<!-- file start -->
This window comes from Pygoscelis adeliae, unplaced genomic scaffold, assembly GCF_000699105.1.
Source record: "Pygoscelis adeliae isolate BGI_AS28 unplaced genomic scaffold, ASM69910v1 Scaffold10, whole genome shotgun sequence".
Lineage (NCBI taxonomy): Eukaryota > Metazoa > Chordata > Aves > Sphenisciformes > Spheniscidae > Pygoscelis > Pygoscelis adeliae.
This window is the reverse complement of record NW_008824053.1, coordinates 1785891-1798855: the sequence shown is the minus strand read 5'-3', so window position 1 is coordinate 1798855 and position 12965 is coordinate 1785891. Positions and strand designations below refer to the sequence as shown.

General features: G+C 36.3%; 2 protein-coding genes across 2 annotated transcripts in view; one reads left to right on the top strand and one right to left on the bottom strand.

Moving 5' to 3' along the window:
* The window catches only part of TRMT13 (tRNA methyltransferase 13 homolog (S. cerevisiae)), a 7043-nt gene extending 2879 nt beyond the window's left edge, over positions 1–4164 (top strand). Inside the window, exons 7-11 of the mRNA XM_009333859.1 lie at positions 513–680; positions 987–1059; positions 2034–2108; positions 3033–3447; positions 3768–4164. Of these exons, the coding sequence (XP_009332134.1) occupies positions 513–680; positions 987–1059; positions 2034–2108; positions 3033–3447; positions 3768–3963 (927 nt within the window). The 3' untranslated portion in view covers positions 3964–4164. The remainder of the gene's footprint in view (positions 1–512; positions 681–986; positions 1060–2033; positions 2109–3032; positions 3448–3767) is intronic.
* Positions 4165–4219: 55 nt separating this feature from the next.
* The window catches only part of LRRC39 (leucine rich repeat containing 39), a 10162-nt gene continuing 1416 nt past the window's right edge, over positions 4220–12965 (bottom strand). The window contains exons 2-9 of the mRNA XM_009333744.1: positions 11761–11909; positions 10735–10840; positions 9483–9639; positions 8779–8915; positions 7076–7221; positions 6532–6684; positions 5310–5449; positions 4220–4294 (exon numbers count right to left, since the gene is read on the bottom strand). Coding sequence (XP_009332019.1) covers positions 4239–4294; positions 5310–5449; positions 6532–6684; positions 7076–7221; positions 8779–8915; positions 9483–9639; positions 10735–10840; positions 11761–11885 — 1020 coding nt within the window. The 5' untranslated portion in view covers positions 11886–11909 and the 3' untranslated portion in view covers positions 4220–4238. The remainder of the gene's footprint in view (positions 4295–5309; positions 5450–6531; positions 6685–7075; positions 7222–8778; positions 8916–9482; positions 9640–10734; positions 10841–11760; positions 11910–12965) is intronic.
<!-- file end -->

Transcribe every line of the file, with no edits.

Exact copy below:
This window comes from Pygoscelis adeliae, unplaced genomic scaffold, assembly GCF_000699105.1.
Source record: "Pygoscelis adeliae isolate BGI_AS28 unplaced genomic scaffold, ASM69910v1 Scaffold10, whole genome shotgun sequence".
Lineage (NCBI taxonomy): Eukaryota > Metazoa > Chordata > Aves > Sphenisciformes > Spheniscidae > Pygoscelis > Pygoscelis adeliae.
This window is the reverse complement of record NW_008824053.1, coordinates 1785891-1798855: the sequence shown is the minus strand read 5'-3', so window position 1 is coordinate 1798855 and position 12965 is coordinate 1785891. Positions and strand designations below refer to the sequence as shown.

General features: G+C 36.3%; 2 protein-coding genes across 2 annotated transcripts in view; one reads left to right on the top strand and one right to left on the bottom strand.

Moving 5' to 3' along the window:
* The window catches only part of TRMT13 (tRNA methyltransferase 13 homolog (S. cerevisiae)), a 7043-nt gene extending 2879 nt beyond the window's left edge, over positions 1–4164 (top strand). Inside the window, exons 7-11 of the mRNA XM_009333859.1 lie at positions 513–680; positions 987–1059; positions 2034–2108; positions 3033–3447; positions 3768–4164. Of these exons, the coding sequence (XP_009332134.1) occupies positions 513–680; positions 987–1059; positions 2034–2108; positions 3033–3447; positions 3768–3963 (927 nt within the window). The 3' untranslated portion in view covers positions 3964–4164. The remainder of the gene's footprint in view (positions 1–512; positions 681–986; positions 1060–2033; positions 2109–3032; positions 3448–3767) is intronic.
* Positions 4165–4219: 55 nt separating this feature from the next.
* The window catches only part of LRRC39 (leucine rich repeat containing 39), a 10162-nt gene continuing 1416 nt past the window's right edge, over positions 4220–12965 (bottom strand). The window contains exons 2-9 of the mRNA XM_009333744.1: positions 11761–11909; positions 10735–10840; positions 9483–9639; positions 8779–8915; positions 7076–7221; positions 6532–6684; positions 5310–5449; positions 4220–4294 (exon numbers count right to left, since the gene is read on the bottom strand). Coding sequence (XP_009332019.1) covers positions 4239–4294; positions 5310–5449; positions 6532–6684; positions 7076–7221; positions 8779–8915; positions 9483–9639; positions 10735–10840; positions 11761–11885 — 1020 coding nt within the window. The 5' untranslated portion in view covers positions 11886–11909 and the 3' untranslated portion in view covers positions 4220–4238. The remainder of the gene's footprint in view (positions 4295–5309; positions 5450–6531; positions 6685–7075; positions 7222–8778; positions 8916–9482; positions 9640–10734; positions 10841–11760; positions 11910–12965) is intronic.